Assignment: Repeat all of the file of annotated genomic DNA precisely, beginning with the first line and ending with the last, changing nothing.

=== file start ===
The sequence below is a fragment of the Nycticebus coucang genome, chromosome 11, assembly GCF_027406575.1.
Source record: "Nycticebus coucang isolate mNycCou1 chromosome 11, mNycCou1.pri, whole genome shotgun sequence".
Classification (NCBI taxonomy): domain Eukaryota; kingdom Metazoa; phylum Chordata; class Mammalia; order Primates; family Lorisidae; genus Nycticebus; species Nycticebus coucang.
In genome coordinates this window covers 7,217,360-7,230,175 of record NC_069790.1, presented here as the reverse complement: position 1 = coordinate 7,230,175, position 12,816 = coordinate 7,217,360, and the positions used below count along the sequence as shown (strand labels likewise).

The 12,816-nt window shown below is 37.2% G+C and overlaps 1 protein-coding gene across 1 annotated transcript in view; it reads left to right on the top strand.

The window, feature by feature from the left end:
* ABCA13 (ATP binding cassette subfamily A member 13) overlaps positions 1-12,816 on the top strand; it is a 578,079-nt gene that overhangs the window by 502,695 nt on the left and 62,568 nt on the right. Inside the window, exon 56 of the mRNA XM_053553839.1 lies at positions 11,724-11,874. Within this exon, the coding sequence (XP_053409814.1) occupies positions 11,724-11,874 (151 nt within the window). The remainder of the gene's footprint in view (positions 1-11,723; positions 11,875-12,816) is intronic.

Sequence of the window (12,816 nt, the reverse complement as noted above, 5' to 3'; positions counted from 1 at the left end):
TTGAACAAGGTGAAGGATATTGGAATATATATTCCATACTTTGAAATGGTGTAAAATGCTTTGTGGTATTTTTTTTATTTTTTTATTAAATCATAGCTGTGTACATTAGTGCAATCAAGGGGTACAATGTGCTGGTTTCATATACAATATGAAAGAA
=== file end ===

The sequence below is a fragment of the Nycticebus coucang genome, chromosome 11, assembly GCF_027406575.1.
Source record: "Nycticebus coucang isolate mNycCou1 chromosome 11, mNycCou1.pri, whole genome shotgun sequence".
Classification (NCBI taxonomy): domain Eukaryota; kingdom Metazoa; phylum Chordata; class Mammalia; order Primates; family Lorisidae; genus Nycticebus; species Nycticebus coucang.
In genome coordinates this window covers 7,217,360-7,230,175 of record NC_069790.1, presented here as the reverse complement: position 1 = coordinate 7,230,175, position 12,816 = coordinate 7,217,360, and the positions used below count along the sequence as shown (strand labels likewise).

The 12,816-nt window shown below is 37.2% G+C and overlaps 1 protein-coding gene across 1 annotated transcript in view; it reads left to right on the top strand.

The window, feature by feature from the left end:
* ABCA13 (ATP binding cassette subfamily A member 13) overlaps positions 1-12,816 on the top strand; it is a 578,079-nt gene that overhangs the window by 502,695 nt on the left and 62,568 nt on the right. Inside the window, exon 56 of the mRNA XM_053553839.1 lies at positions 11,724-11,874. Within this exon, the coding sequence (XP_053409814.1) occupies positions 11,724-11,874 (151 nt within the window). The remainder of the gene's footprint in view (positions 1-11,723; positions 11,875-12,816) is intronic.

Sequence of the window (12,816 nt, the reverse complement as noted above, 5' to 3'; positions counted from 1 at the left end):
TTGAACAAGGTGAAGGATATTGGAATATATATTCCATACTTTGAAATGGTGTAAAATGCTTTGTGGTATTTTTTTTATTTTTTTATTAAATCATAGCTGTGTACATTAGTGCAATCAAGGGGTACAATGTGCTGGTTTCATATACAATATGAAAGAA